It is therefore just as easy for me to want to suppress that past self, who felt so strongly that it was her job to mediate and ‘keep everyone comfortable’, even at the expense of her own morals.
Even when it was only her who felt out of place.
Here, I think, it becomes a bit clearer why this video had gotten stuck in my subconscious in the first place, only arriving now:
I don’t always have the strength to confront those parts of me which need prodding. It’s so much easier, as I said, to just let it slide by, to lose myself (in this case) to the outrage of that other woman’s erasure, thinking with certainty that I would have Never (capital N) done what the woman rushing on stage did.
But with renewed strength, and grown a bit from those days of strange, unconscious exclusivity – from that narcissism that can come with having white privilege – I have started to turn around and face these hidden moments, afraid but unwilling to do anything but stand up to my colonial self (all covered in guilt), listening with open ears the silenced woman say:
JUST DO BETTER.
So even though I sometimes still find myself trying to capture those other stories, trying to assimilate them with my own forceful mind-view (how original: a colonial woman…); now that it’s all out in the open, I can see it fully, and fight back remembering:
I’m still learning. Just do better.
I had said before that it was because of a promise I made in a previous post that I decided to confront the issue above instead of pushing it back down again.
In that post, I talked about being inspired by the stories of 15 strong women who are being featured in an upcoming stage-show in Surrey, BC., and how they inspired me to begin speaking again with conviction about what I think and believe, supported by the many hands of these and other “Women who Named the Unnamed”– incidentally the name of the upcoming performance.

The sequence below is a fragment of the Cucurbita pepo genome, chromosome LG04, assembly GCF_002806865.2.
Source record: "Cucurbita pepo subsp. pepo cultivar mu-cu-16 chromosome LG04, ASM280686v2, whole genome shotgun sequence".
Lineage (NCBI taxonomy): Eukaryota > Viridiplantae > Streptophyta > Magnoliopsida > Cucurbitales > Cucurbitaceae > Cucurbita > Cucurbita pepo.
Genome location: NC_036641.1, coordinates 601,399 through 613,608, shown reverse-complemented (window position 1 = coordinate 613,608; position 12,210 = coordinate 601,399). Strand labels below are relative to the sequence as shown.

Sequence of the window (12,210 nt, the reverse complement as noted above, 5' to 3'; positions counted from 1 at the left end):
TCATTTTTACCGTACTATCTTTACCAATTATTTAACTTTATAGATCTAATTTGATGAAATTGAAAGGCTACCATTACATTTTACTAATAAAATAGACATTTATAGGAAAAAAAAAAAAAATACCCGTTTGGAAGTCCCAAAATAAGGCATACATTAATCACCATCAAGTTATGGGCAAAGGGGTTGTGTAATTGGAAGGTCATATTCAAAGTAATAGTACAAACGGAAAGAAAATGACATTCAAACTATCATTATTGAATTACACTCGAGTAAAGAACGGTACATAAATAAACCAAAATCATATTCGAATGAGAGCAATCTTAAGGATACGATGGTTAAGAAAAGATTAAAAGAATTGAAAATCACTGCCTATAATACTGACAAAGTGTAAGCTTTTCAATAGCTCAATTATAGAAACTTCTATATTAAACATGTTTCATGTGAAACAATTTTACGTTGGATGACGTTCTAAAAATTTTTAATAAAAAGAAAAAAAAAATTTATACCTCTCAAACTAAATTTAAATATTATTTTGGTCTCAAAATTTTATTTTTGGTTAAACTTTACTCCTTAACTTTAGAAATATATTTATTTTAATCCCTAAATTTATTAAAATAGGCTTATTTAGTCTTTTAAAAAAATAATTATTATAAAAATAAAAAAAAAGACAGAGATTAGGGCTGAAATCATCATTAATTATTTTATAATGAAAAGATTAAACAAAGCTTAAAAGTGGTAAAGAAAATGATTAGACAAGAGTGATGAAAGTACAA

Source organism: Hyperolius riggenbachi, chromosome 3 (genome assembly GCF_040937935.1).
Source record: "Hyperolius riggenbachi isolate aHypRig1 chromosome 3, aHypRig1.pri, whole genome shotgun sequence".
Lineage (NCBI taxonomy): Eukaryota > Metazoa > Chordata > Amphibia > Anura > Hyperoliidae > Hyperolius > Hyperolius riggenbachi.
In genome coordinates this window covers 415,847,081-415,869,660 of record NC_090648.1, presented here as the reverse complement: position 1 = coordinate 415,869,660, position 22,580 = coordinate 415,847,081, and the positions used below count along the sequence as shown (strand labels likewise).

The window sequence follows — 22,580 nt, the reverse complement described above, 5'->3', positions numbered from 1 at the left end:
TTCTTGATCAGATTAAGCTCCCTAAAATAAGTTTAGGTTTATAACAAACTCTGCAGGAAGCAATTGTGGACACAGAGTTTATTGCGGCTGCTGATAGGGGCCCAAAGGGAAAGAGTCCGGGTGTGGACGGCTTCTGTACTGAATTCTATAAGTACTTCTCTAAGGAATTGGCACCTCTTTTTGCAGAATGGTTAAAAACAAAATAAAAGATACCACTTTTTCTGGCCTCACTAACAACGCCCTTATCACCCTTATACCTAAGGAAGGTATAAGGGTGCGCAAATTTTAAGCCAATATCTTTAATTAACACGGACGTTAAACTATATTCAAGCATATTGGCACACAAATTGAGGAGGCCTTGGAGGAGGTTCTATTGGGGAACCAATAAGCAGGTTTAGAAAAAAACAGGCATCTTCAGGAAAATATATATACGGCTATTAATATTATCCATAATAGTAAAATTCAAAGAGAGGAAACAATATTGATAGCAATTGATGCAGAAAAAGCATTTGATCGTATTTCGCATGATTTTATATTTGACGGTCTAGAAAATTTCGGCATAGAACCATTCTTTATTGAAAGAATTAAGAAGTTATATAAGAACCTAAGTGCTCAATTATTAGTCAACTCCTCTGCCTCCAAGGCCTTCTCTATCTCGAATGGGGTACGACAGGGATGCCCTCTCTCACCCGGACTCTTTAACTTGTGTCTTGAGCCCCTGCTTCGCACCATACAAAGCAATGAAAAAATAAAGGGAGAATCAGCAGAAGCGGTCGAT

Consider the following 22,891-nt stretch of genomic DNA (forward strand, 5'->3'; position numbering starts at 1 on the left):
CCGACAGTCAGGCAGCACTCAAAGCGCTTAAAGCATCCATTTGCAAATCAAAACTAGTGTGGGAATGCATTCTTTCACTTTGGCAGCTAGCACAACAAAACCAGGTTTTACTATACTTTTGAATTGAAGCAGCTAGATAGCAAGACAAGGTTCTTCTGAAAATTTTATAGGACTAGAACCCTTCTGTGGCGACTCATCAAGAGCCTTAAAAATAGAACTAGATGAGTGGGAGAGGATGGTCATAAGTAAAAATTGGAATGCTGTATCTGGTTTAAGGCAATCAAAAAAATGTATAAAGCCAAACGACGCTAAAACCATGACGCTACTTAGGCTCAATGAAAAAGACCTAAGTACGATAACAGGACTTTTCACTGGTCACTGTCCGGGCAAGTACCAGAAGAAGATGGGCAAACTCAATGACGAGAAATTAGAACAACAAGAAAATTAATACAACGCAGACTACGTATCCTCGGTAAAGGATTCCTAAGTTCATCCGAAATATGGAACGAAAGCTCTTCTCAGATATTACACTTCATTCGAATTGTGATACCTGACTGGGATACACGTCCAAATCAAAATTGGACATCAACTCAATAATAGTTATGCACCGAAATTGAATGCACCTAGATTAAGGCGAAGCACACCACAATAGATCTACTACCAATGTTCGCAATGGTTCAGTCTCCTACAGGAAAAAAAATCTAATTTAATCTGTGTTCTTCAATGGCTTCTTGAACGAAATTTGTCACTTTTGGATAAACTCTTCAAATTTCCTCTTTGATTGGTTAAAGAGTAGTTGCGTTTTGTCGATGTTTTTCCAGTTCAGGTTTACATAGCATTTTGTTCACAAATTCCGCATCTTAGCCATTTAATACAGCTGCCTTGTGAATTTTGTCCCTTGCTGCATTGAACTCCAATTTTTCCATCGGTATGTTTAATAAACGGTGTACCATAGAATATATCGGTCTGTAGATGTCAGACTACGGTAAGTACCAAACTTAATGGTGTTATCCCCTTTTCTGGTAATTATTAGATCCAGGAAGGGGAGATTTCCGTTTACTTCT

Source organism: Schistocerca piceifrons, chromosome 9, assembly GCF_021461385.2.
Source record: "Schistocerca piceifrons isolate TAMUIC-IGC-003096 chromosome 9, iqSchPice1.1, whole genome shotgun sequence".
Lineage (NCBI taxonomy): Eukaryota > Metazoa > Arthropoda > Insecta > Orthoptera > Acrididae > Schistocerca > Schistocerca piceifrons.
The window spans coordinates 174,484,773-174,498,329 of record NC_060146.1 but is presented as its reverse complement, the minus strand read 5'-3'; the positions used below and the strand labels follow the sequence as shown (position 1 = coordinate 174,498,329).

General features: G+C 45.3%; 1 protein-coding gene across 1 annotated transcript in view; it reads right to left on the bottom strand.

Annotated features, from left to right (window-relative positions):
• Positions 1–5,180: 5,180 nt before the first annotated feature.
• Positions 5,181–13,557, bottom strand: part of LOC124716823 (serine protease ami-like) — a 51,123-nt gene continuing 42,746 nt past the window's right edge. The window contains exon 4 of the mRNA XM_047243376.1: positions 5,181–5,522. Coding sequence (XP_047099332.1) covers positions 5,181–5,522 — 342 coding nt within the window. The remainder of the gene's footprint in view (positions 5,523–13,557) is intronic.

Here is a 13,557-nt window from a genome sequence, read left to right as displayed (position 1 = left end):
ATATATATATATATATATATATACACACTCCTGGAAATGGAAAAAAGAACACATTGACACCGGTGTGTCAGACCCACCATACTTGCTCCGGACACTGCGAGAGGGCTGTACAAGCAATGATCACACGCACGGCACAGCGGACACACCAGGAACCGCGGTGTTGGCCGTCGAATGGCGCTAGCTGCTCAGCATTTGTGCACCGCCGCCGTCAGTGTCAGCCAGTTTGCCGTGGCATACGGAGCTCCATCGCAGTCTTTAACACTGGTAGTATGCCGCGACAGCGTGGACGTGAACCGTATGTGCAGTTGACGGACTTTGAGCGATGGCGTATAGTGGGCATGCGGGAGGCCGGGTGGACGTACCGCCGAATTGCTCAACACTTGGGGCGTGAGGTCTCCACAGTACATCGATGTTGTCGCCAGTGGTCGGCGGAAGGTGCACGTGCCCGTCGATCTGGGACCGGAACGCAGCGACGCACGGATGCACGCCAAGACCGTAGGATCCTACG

It was thinking about these women – from other cultures entirely, whose stories have sparked within me a fire I won’t put out – that the memory of that video came back to me. I thought–will people think this of other stories too? Of the stories of these 15 women who have become so near and dear to me?
I just couldn’t handle it, thinking that some might identify these important perspectives as somehow not part of “ours”–as not part of the full narrative of human activism or equality. But in opening that door I had to see myself as one of them first.
Which is why I had to start there, at the roots: with healing my own past on the subject. For too long I have strived for perfection, and now, I am open to being imperfect, flawed, but am altogether motivated to uncover the ‘unnamed’ within to free myself in becoming the activist and advocate that I have long desired to be.
If you’re curious about the event mentioned in the above article, here are all the details you need. Be there with you in spirit:
Women Who Named the Unnamed
Pakistan’s & Local Women Heroes
Saturday, September 28, 2019
6 – 9 PM
Surrey City Hall
13450 – 104 Avenue
Surrey, BC, Canada V3T 1V8
Buy your ticket online at this link:
Box Office : 604-501-5566